Every company must adopt these basic accounting principles when preparing their company accounts.
Generally, every company must prepare their accounts on the assumption that the business will continue to trade in the near future. Therefore a going concern business.
Should your company is going to prepare the accounts not on a going concern basis. This fact has to be disclosed in your director report and notes to the accounts. So that the readers (suppliers, bankers, creditors, shareholders, staff and other interested parties) of your financial statements understand your company financial and trading position clearly.
You must also make account for the costs as a result of ceasing your company in your accounts to reflect true situation of your business.
For example, you may incur redundancy payments to employees or early termination of contracts penalty and so on.
Carefully, you may have to mark down your company assets value to their actual realizable value in the open market. For example, for a quick sale your company car may have to be sold at under market value. It is that price would be your realizable value. In contrast, your unfinished products may have to be completely written off the profit and loss account unless you can sell them as it is.
Broadly, your directors must select suitable accounting policies. This includes depreciation of company assets, foreign exchange translation policy and accounting for stock valuation and apply them consistently. Thus this would allow your readers to make your company performance comparable from year to year.
Universally, your company accounts should be prepared on prudence basis. This means you account for profits that 100% realized only in your company accounts. No estimates or guessing figures. In other words, sales should not be recognized in the profit and loss account until the goods or services have been supplied and after the invoice is raised.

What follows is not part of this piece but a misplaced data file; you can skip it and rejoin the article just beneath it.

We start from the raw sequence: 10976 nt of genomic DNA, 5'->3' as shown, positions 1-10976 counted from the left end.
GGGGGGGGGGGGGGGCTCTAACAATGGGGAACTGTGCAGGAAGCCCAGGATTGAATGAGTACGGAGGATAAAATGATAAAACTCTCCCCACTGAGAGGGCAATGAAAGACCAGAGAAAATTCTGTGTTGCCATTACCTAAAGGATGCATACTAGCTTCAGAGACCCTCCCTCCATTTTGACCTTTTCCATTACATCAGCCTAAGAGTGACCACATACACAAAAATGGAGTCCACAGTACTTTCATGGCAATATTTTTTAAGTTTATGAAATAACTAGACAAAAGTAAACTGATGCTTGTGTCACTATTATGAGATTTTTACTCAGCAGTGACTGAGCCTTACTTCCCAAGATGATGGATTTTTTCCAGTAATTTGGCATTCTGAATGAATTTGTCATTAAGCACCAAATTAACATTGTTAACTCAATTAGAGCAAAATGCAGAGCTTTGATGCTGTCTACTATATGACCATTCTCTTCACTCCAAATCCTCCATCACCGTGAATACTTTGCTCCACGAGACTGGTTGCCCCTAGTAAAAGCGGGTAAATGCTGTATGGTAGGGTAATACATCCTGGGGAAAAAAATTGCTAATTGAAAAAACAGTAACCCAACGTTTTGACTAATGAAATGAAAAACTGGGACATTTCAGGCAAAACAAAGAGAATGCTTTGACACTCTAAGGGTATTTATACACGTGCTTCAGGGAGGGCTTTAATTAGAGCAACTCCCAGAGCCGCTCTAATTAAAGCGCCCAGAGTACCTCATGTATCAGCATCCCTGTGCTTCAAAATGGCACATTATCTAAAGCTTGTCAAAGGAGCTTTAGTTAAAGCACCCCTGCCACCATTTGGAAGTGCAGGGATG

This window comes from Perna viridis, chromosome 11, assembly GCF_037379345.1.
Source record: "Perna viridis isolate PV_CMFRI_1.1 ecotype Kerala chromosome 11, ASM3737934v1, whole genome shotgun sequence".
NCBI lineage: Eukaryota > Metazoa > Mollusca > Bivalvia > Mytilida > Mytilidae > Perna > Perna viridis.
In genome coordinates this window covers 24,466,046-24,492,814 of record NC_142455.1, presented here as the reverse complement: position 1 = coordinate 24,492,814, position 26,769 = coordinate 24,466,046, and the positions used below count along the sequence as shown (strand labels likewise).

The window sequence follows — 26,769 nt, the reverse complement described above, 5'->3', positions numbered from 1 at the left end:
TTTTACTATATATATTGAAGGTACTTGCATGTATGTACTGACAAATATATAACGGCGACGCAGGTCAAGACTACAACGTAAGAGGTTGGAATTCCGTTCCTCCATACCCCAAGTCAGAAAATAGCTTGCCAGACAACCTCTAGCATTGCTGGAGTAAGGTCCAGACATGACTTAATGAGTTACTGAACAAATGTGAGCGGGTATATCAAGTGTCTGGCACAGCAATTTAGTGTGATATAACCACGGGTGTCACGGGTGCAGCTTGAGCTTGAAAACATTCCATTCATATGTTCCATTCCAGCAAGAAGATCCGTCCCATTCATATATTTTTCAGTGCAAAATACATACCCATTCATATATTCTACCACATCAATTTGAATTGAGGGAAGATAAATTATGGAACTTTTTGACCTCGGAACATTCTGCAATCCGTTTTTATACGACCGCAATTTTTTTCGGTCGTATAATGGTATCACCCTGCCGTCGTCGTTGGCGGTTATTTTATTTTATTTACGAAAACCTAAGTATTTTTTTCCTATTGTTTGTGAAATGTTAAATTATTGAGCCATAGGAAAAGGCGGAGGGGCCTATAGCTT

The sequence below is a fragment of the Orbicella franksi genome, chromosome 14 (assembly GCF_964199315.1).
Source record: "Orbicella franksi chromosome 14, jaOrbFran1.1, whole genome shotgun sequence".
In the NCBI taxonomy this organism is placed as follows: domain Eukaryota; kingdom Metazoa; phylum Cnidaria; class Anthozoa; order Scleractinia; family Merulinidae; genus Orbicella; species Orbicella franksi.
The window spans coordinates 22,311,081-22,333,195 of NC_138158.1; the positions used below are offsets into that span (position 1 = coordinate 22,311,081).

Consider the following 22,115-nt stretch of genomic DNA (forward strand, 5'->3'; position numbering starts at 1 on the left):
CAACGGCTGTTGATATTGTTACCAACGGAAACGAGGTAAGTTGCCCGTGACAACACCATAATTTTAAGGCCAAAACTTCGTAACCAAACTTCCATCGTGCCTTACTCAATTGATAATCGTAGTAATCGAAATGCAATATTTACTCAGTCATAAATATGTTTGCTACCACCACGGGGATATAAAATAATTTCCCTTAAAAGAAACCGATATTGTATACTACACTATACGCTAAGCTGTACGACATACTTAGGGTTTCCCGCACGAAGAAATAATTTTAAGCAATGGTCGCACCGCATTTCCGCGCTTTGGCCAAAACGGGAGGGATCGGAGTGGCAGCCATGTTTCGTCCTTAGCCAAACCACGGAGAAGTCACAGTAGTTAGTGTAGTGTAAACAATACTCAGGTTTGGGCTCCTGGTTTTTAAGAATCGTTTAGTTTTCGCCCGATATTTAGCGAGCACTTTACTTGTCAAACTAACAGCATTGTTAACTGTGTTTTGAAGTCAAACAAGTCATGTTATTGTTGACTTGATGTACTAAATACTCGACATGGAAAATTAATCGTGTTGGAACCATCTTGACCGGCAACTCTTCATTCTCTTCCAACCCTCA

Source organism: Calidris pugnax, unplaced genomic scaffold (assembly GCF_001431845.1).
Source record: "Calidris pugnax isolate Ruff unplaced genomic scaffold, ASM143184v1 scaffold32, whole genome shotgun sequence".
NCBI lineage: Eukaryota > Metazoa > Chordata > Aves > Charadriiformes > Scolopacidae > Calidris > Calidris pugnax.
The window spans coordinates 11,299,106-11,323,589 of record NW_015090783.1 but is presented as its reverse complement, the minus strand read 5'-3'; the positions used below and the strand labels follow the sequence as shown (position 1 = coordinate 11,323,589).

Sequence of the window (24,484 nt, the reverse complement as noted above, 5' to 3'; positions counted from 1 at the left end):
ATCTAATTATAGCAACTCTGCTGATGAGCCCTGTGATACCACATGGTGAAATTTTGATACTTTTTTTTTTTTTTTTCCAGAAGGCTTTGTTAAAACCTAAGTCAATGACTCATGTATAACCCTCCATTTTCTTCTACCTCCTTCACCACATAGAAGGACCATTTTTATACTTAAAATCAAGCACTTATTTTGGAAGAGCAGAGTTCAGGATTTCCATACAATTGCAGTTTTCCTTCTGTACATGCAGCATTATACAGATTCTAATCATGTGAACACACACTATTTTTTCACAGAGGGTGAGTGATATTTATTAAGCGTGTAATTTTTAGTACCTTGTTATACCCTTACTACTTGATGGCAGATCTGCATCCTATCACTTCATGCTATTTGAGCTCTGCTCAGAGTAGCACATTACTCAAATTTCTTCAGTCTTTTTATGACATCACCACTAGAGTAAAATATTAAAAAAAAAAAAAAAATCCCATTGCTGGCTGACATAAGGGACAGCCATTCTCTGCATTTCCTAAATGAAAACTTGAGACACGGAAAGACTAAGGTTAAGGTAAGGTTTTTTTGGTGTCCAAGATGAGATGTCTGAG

Similarly, you must recognize the losses in your company account as soon as possible. This includes providing for the costs or writing down any asset whose value has been impaired as soon as appropriate. For example, you should recognize bad debt or write off obsolete stock in your profit and loss account as soon as you become aware of them.
The introduction of the accruals concept is to match costs against revenue so as to achieve accurate profitability for the relevant accounting year. This concept also helps to prevent deliberate deferring company tax liability. For example, you made a sale of £500,000 on 30 December 2018 and you only issue your sale invoice on 15 January 2019. Your accounting year end is 31 December 2018. If your accounts present according to the date of your invoice. Effectively, you are shifting your company tax liability to 2019 accounting year.
For that reason, accruals concept will put it right. If you made the sale in 2018 accounting year then the sale income must be accrued in the 2018 account. The same applies for business expenditure.
This is why prepayments, accruals, capitalization of long term assets are introduced.
Historical Cost Convention
Typically, you must recognize the revenue, costs and assets bought in your accounts at the original cost regardless of present value.
Principally, you should not net off any items in your company accounts.
Departure from accounting principles
Thus, a departure from any of these basic accounting principles would require a disclosure notes in your accounts. You must also state the reasons for the departure.
Overall, your accounts must always give a true and fair view.